When Western politics are faced with the inhuman world of the occult and ancient religions, we hear of acts from radical sub-factions and their ability to turn people, even our own citizens (Jihadi John, the British Islamic militant fighter or the White Widow, aka Samantha Lewthwaite). The Golden Dawn and ISIS’s need for possession and control of people with which to harvest power only allows the growth of these sects, which are represented in our mainstream media as inhuman.

The latest Star Wars: Episode VII is another example of this mainstream fight between the good vs. evil representation of the guerrilla fighter over the decades. It has been the most expensive: a staggering €160-185 million has been spent on production. The film tells the story of a young man who sees Darth Vader as a martyr, and idolizing Vader he fights the state for Vader’s freedom. Quite unlike the early films from the 1970s in which the retired Jedis recruit, Luke Skywalker, is trained in secret to fight against the dark imperialist capitalist figure, the then Darth Vader. The Star Wars franchise seems to reflect our position of what we concede as evil and threatening. This has changed drastically from the 1970s’ optimism of society to today’s threat of the lone wolf who acts out of the passion of belief, bringing anarchy and terror to the global citizen.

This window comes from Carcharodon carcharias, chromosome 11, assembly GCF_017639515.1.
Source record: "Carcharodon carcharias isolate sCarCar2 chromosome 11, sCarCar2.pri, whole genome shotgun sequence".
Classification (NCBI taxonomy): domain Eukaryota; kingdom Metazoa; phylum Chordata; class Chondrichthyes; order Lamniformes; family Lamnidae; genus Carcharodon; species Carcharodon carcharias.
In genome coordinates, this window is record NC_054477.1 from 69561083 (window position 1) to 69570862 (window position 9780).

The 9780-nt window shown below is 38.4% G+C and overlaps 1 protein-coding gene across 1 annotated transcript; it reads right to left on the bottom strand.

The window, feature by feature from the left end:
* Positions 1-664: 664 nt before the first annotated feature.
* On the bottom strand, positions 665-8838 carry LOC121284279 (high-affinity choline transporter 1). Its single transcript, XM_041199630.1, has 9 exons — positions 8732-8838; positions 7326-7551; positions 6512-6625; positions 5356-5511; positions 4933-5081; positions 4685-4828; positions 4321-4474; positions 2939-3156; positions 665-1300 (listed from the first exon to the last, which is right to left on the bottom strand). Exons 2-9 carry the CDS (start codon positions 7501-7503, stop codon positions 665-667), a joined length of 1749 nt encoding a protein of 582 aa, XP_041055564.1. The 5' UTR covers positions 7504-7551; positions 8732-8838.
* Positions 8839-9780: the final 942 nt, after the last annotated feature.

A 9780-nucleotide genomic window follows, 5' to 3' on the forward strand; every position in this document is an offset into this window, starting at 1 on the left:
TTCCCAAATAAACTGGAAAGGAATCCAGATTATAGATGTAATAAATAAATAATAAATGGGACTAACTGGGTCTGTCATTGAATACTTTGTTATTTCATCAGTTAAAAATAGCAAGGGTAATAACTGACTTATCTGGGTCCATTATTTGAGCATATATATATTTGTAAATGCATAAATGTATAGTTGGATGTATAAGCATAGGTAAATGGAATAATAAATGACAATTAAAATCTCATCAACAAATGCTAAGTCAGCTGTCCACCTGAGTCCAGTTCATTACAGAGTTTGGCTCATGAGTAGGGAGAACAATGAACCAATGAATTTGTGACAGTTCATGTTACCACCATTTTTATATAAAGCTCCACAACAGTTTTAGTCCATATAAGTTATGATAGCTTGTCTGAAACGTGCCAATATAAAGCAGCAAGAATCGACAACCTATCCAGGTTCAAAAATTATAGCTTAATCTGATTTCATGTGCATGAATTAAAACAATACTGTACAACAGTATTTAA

Save Us from the Dread of Life
We no longer crave the supernatural as “the other” like society did in the aftermath of World War II. Filmmakers in the US, Europe, and Japan produced films that Susan Sontag termed “popular mythology for the contemporary negative imagination about the impersonal”[6], which imaginatively addressed post-Auschwitz/post-Hiroshima guilt and anxiety with horror and fantasy so far removed from the viewers’ real lives that it acted as entertainment.